Four Navy employees and three defense contractors pleaded guilty to participating in a wide-ranging corruption scheme in which the contractors won millions of dollars in military orders after offering officials massage chairs, bicycles, flat screen TVs and other bribes, federal officials announced Wednesday.

The civilian employees who worked for a Navy aircraft maintenance program accepted a total of more than $1 million in bribes, U.S. Attorney Laura Duffy said.

It was unclear if the scheme put national security or military operations at risk.

Assistant U. S. Attorney Robert S. Huie said the Navy employees worked for a program tasked with ensuring aircraft were combat ready at the Naval Air Station North Island in Coronado, near San Diego.

"Corruption of this nature strikes at the heart of our national security and erodes public confidence," said Chris Hendrickson, the special agent in charge of the Defense Criminal Investigative Service Western Field Office.

The four Navy employees -- Donald Vangundy, Kiet Luc, David Lindsay and Brian Delaney -- worked for the Navy's Fleet Readiness Center and were assigned to maintaining the Navy's Grumman E-2 Hawkeye, an early warning aircraft, and the C-2 Greyhound, a derivative of the E-2 that has a widened fuselage with a rear loading ramp.

Officials said the Defense Department paid more than $5.5 million in connection with fraudulent invoices submitted by the three defense contractors -- Michael Graven, John Newman and Paul Grubiss -- all from Southern California.

Vangundy, 54, acknowledged in a plea agreement that he accepted more than $400,000 in cash and goods, including $78,000 in items from hobby shops and $38,000 from bicycle repair shops, along with gift cards from chains such as Best Buy, Apple and Lowe's Home Improvement.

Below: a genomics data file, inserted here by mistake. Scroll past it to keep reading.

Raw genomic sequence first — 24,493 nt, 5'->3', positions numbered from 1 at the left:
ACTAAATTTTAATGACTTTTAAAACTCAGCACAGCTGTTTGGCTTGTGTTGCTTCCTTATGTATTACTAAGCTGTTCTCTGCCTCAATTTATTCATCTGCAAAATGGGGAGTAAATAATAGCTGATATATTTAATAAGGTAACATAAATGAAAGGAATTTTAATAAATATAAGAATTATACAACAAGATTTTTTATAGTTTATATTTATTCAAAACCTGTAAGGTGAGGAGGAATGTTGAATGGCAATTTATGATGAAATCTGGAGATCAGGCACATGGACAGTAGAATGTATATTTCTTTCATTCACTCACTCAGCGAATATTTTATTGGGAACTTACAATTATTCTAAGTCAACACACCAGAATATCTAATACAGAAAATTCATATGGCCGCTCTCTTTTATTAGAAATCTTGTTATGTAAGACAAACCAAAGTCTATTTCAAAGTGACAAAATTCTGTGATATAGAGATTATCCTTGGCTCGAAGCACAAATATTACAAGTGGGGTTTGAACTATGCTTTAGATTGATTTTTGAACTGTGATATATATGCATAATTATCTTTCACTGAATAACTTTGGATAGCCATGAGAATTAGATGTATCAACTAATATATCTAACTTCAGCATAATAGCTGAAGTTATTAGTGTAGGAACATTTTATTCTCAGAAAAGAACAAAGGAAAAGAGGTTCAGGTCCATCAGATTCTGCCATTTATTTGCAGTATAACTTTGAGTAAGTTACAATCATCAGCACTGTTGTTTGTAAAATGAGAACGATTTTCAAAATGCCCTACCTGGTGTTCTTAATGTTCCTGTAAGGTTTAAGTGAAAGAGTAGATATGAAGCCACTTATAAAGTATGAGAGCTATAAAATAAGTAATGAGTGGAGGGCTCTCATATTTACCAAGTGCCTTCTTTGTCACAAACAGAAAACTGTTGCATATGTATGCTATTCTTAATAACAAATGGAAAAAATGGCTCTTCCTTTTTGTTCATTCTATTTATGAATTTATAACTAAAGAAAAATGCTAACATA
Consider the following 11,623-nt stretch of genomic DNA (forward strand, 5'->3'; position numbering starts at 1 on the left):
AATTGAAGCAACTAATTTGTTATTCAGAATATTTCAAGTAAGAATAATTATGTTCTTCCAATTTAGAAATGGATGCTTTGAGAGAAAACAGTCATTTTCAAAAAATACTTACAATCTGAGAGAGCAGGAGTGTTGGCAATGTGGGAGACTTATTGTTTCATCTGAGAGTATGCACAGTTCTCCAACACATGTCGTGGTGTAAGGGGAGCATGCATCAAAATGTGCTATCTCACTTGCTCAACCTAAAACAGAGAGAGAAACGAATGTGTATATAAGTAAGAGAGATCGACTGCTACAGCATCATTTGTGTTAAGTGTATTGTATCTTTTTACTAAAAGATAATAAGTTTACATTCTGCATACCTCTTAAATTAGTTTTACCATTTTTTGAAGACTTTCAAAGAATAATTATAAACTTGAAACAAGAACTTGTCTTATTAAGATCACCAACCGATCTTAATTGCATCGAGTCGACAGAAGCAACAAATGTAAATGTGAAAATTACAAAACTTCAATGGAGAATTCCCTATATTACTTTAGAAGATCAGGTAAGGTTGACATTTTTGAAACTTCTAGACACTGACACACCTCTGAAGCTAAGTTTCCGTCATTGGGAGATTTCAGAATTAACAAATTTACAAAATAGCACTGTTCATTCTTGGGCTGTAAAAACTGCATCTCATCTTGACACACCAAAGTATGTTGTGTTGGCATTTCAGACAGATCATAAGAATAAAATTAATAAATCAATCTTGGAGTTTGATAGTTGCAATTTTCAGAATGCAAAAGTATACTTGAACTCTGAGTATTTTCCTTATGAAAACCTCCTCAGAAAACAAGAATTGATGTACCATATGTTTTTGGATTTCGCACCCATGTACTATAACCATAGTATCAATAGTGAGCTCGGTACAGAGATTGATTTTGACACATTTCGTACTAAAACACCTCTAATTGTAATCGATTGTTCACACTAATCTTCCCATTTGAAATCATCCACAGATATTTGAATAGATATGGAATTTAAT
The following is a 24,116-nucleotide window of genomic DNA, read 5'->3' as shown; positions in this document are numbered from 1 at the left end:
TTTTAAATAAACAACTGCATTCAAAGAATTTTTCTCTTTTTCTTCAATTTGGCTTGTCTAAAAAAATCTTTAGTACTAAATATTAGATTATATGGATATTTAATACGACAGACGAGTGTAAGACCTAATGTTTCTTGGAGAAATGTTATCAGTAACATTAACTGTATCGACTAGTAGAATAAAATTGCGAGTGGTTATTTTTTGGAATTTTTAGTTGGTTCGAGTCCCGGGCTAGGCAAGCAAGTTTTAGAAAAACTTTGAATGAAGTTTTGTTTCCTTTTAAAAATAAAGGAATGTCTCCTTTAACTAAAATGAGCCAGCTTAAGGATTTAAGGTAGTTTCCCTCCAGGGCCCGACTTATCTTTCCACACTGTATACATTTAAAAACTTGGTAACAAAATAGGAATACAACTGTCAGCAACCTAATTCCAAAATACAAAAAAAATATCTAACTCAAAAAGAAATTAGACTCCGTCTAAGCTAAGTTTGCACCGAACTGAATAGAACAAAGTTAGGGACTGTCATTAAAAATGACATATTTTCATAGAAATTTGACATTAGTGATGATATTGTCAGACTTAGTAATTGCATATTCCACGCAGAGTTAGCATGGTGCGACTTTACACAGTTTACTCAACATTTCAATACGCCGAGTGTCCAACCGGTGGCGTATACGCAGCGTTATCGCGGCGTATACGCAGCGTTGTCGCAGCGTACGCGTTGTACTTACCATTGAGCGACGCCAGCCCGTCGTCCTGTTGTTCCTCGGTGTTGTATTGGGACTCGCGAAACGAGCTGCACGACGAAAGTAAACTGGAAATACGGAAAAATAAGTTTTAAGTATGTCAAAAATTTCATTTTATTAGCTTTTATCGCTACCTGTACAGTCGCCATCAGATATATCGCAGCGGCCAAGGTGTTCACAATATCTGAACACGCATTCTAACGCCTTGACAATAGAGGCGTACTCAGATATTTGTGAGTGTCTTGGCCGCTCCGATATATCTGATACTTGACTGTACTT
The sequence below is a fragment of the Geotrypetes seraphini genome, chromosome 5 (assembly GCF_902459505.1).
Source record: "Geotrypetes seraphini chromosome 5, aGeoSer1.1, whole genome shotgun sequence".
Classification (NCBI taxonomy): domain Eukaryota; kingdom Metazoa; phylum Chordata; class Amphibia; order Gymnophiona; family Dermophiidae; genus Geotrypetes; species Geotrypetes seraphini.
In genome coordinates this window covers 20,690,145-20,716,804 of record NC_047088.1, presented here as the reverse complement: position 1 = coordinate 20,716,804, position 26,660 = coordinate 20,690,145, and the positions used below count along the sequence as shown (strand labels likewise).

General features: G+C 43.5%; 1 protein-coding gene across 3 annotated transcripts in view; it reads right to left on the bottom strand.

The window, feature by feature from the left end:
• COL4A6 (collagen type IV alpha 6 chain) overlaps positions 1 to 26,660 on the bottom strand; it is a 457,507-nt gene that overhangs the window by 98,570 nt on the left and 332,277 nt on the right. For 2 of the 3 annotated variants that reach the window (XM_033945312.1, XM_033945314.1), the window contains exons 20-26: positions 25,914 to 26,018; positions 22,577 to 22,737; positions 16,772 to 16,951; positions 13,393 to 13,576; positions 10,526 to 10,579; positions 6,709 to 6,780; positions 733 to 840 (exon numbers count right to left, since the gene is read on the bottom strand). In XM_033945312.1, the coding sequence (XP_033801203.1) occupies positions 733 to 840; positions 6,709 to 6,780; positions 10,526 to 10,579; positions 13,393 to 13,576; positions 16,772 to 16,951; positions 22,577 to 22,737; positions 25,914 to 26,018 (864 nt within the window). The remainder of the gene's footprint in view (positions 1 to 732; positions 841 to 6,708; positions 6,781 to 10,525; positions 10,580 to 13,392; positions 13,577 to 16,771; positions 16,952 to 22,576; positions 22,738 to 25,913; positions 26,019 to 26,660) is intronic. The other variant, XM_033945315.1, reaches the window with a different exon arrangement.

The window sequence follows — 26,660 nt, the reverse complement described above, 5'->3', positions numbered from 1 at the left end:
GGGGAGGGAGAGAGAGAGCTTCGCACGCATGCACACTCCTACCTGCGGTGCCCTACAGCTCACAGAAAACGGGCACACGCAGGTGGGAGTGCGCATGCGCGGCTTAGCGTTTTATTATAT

Other goods included car repairs, a toolbox and a bicycle fork for one of his friends.

Delaney, 55, acknowledged taking a massage chair worth $3,700, medical kits worth $1,900, three televisions, and $50,000 in labor and materials to remodel his home, according to his plea agreement.

Prosecutors said the Navy paid at least $2.26 million in connection with the fraud to X&D Supply Inc., a Carlsbad company owned by Graven, and at least $3.3 million to a defense contractor identified only as "Company A" in Poway, where Newman worked as a sales manager and was the former owner.

The Navy paid about $1 million to a defense contractor identified only as "Company B," also located in Poway, where Grubiss was a sales manager, prosecutors say.

Also implicated in the scheme was Jesse Denome, owner of San Diego-based JD Machine Tech Inc.

Denome pleaded guilty in January when he acknowledged that from June 2004 to September 2005 he gave a Navy official a bicycle worth nearly $2,500 and a model airplane engine worth $449, and made $18,000 in payments on the official's personal credit card.

In exchange, prosecutors say, the official placed over 100 orders from the company for the Navy's aircraft program.

Vangundy and Luc also pleaded guilty to filing false tax returns tied to the scheme.

Graven also pleaded guilty to assisting in the filing of a false tax return by his business, X&D, for knowingly taking improper tax deductions for the bribes paid to the Navy employees, prosecutors say.

The seven defendants could face up to 20 years each in prison. Sentencing is set for July 2. Denome could face up to eight year in prison and is scheduled to be sentenced in August.

Prosecutors said they got an anonymous tip in 2009 from a citizen who called a hotline set up for people to report abuse of government contracts. The investigation was ongoing.